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The Brilliant Path of Worldwide Kosen-rufu

Volume 5: Chapter Two—Joy

Chapter Summary

Illustration courtesy of Seikyo Press.

Shin’ichi Yamamoto and his party arrived in Madrid, Spain, on the evening of October 15. He prayed earnestly for many Bodhisattvas of the Earth—the Pablo Picassos and Pablo Casals of the Mystic Law—to someday emerge in this country.

The next morning, the group flew to Geneva, Switzerland, where Shin’ichi encouraged a couple of Japanese women and their family members who came to greet them.

After spending one night in Geneva, they went to Vienna, Austria, and visited the Central Cemetery where many famous musicians had been laid to rest. Standing before Beethoven’s tomb, Shin’ichi’s thoughts turned to the life of the great composer, who had lived by his words, “joy through suffering.” The Ninth Symphony, imbued with Beethoven’s message to break through despair and discover joy, resonated deeply with Shin’ichi.

When Josei Toda’s business circumstances took a turn for the worse, young Shin’ichi stood alone to support his mentor. It was during these difficult times that Beethoven’s music had sparked in him the passionate flame of courage. Inspired by Beethoven’s spirit to face adversity head-on, Shin’ichi vowed to dedicate his life to bringing happiness to humanity and peace to the world, knowing fully that this would entail endless hardships.

Later, the group visited Italy’s Rome and Vatican City. Strolling through the ruins of the ancient Roman empire, Shin’ichi vowed to construct an eternal city of human harmony for the sake of humanity.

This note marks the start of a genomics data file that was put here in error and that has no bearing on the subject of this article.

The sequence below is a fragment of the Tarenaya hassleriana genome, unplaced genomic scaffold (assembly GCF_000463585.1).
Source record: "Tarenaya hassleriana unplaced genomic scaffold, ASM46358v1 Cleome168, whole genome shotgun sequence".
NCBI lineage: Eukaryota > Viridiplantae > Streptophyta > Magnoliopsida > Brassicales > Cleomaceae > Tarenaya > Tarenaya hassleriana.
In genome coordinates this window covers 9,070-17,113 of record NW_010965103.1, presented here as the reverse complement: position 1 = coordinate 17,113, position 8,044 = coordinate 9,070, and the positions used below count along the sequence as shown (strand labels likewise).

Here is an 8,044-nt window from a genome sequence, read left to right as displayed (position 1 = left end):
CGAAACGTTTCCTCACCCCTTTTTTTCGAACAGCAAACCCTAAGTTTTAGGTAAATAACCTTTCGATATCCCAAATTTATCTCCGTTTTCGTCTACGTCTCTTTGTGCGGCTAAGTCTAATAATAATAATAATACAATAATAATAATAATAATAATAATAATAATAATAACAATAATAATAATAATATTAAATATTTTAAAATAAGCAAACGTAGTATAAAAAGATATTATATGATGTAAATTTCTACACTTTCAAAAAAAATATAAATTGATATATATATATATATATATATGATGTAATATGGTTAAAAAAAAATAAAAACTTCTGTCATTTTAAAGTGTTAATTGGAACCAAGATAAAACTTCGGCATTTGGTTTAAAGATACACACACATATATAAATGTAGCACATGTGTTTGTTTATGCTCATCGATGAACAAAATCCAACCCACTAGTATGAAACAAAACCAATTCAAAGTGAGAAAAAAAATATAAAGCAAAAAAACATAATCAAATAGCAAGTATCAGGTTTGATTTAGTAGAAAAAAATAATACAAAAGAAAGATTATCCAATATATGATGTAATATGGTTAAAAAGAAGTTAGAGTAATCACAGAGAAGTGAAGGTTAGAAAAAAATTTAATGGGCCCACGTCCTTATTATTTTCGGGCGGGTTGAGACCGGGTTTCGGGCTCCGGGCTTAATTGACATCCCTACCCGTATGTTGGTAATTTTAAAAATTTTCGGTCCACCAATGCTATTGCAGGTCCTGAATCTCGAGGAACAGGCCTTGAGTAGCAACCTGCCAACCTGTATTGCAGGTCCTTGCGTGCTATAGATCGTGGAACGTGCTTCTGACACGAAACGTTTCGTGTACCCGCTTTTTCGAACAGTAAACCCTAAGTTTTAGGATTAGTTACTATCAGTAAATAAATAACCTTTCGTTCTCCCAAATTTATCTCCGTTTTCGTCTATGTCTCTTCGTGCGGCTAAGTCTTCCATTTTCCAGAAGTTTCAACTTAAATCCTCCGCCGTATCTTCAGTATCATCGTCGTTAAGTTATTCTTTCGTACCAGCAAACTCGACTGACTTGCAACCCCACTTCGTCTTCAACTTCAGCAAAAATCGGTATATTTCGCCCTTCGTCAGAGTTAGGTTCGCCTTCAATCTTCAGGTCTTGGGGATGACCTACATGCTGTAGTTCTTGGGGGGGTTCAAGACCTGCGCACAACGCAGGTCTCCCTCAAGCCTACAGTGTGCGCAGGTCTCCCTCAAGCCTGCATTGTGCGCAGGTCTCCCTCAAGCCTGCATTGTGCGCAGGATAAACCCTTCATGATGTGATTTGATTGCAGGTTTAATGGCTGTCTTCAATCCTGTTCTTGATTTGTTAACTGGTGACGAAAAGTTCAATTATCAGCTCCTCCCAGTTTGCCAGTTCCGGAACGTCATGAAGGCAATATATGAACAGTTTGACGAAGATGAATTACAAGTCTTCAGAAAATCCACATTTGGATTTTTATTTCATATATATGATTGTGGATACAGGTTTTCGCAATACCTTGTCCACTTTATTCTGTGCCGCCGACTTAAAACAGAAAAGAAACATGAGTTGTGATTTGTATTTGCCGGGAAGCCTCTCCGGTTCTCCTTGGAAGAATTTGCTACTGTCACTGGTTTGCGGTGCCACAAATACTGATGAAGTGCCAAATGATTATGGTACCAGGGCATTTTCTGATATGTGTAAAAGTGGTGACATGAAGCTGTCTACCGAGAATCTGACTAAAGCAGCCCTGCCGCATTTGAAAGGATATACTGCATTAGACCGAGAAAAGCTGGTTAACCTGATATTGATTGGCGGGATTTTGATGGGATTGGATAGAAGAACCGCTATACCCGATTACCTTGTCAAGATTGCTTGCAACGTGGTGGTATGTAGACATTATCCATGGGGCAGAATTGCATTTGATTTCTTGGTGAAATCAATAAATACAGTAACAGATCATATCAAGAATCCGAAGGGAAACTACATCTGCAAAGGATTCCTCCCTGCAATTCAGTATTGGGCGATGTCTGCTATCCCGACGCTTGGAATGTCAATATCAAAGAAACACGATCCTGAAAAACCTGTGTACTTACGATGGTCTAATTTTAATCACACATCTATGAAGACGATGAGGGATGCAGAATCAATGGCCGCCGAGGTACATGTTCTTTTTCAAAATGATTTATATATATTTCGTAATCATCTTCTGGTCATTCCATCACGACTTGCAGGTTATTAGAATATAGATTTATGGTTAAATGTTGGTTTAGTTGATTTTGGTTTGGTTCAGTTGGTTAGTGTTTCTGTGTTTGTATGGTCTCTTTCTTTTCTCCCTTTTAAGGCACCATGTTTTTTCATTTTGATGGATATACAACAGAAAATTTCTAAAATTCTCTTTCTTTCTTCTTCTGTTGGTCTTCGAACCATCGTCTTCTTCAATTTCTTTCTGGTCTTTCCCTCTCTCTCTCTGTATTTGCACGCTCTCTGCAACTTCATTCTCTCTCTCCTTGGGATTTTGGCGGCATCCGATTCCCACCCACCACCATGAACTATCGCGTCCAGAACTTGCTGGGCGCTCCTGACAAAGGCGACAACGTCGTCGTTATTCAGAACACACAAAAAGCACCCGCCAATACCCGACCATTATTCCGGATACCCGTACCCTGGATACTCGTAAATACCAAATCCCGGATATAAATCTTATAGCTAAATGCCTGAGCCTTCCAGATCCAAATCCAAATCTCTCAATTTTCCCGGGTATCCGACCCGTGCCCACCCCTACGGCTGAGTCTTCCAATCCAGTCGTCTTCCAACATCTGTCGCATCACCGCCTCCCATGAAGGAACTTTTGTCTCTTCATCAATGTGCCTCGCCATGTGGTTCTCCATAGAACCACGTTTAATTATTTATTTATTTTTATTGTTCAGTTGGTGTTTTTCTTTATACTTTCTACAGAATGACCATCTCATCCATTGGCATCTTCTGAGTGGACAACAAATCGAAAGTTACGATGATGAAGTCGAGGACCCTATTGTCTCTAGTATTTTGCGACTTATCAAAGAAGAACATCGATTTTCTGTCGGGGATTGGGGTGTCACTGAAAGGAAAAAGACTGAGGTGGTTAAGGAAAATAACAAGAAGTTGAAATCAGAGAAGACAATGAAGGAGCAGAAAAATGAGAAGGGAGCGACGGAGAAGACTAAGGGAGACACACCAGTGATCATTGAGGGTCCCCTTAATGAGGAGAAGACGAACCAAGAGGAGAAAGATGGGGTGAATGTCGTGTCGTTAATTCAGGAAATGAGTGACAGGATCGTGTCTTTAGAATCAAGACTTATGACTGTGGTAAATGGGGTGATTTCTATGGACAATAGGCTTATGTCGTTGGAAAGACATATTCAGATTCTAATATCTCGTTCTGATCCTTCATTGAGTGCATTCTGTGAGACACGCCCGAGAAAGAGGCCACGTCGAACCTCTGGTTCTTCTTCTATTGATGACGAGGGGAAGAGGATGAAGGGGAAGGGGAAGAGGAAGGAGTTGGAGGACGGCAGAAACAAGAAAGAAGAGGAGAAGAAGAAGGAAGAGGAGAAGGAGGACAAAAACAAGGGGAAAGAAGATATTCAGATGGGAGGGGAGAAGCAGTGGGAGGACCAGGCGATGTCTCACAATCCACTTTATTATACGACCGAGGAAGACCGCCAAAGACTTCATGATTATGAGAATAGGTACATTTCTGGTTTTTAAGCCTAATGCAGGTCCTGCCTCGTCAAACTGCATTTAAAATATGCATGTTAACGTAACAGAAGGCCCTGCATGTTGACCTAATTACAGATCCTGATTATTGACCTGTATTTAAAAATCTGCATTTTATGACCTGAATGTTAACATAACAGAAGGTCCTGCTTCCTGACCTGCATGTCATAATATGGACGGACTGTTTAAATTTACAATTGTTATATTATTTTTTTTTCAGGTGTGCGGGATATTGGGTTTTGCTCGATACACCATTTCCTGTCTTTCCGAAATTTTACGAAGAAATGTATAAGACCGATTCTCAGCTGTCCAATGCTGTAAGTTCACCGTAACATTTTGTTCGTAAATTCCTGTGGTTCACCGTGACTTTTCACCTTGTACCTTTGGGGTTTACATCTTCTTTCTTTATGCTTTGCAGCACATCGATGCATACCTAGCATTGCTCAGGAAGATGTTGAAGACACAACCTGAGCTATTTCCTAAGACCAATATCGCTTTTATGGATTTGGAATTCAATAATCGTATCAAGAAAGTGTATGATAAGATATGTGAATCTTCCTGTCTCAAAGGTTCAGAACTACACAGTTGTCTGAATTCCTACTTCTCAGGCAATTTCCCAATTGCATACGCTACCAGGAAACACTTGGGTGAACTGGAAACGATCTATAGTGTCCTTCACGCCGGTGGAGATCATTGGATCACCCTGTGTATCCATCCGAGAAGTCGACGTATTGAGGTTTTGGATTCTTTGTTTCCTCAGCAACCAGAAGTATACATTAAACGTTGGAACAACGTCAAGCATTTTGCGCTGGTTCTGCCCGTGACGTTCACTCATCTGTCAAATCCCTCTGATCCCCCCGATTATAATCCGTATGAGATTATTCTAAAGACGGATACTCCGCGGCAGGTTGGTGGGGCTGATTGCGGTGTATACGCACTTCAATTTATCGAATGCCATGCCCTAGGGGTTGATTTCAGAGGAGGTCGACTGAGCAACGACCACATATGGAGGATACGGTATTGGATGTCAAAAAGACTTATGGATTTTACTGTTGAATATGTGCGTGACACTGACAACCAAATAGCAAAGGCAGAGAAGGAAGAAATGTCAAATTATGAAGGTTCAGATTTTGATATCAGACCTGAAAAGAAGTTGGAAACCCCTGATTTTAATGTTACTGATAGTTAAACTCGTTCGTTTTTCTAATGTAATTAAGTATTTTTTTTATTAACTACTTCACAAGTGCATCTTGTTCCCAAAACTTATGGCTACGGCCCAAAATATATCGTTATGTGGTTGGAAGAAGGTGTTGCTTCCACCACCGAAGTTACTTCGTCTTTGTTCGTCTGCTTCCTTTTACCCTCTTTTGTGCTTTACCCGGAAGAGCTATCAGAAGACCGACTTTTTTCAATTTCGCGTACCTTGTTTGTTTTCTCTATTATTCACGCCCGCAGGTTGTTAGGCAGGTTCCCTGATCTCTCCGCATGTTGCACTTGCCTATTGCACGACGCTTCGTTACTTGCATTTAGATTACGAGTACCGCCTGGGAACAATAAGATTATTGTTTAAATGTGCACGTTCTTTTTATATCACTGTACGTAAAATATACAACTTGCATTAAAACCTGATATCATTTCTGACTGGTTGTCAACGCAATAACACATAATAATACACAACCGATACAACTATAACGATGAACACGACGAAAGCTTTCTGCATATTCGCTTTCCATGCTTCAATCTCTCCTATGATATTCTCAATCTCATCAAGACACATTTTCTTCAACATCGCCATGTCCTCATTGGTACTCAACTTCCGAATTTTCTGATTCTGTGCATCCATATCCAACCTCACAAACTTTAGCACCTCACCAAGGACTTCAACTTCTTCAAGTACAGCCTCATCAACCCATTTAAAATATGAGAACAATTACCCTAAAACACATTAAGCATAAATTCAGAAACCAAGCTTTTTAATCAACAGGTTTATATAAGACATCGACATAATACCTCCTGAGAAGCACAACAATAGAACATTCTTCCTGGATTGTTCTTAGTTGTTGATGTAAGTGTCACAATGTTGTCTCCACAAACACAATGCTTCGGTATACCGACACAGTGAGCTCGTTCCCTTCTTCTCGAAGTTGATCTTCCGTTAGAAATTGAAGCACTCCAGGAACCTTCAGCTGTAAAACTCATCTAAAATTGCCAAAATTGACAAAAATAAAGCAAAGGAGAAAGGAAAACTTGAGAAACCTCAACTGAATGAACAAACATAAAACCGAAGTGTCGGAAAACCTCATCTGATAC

October 21 was their last full day in Europe. They spent the day walking through the catacombs of Rome and reflecting on the importance of forging indestructible faith.

Unforgettable Scene

Illustration courtesy of Seikyo Press.

Youthful Days on Morigasaki Beach

During his visit to Vatican City, Shin’ichi Yamamoto recalled a fond memory of walking along Morigasaki Beach and talking with his friend who had decided to pursue faith in Christianity.

[Shin’ichi Yamamoto] wanted to respect his friend’s decision. And as yet he had no firm philosophy to offer his friend as an alternative to Christianity.

“If that’s what you want to do,” Shin’ichi said, “I think it’s fine. I just want you to be happy. That is all I care about. I think the path I will choose will be different, but I hope you will find something in Christianity that will help you live a wonderful life.

“I am suffering from tuberculosis right now and my life is also hard. But I want to overcome every obstacle and live a courageous life, contributing to society and humanity. Let’s both persevere!” …

Shin’ichi recorded that exchange with his friend in a poem, which he titled “Morigasaki Beach”:

With my friend by the shore
pungent seaside smell
waves withdrawing

nineteen-year-old boys
pondering what path to choose
philosophical talk
as the hours go by

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Shin’ichi shared these memories with the young people traveling with him. “If I ever have the chance to meet that friend again,” he said, “I would like to talk to him about life and tell him about Buddhism. Teaching Buddhism to others begins with friendship. You can only have a true dialogue when you respect the other person.” (The New Human Revolution, vol. 5, pp. 112–15)

Key Passages

What is the greatest undertaking for any human being? It is to leave behind others who share one’s ideals and convictions. (NHR-5, 109)

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It is vital, therefore, that the disciples who remain to carry on the mentor’s work triumph over all obstacles. They must win over their own negativity, destiny and every setback to become outstanding victors in life. Their magnificent triumph will ensure that Buddhism and kosen-rufu endure for all time. The great joy of faith is embodied in such triumph. (NHR-5, 144)

Volume 5: Chapter One—Trailblazing

Volume 5: Chapter Three—Victory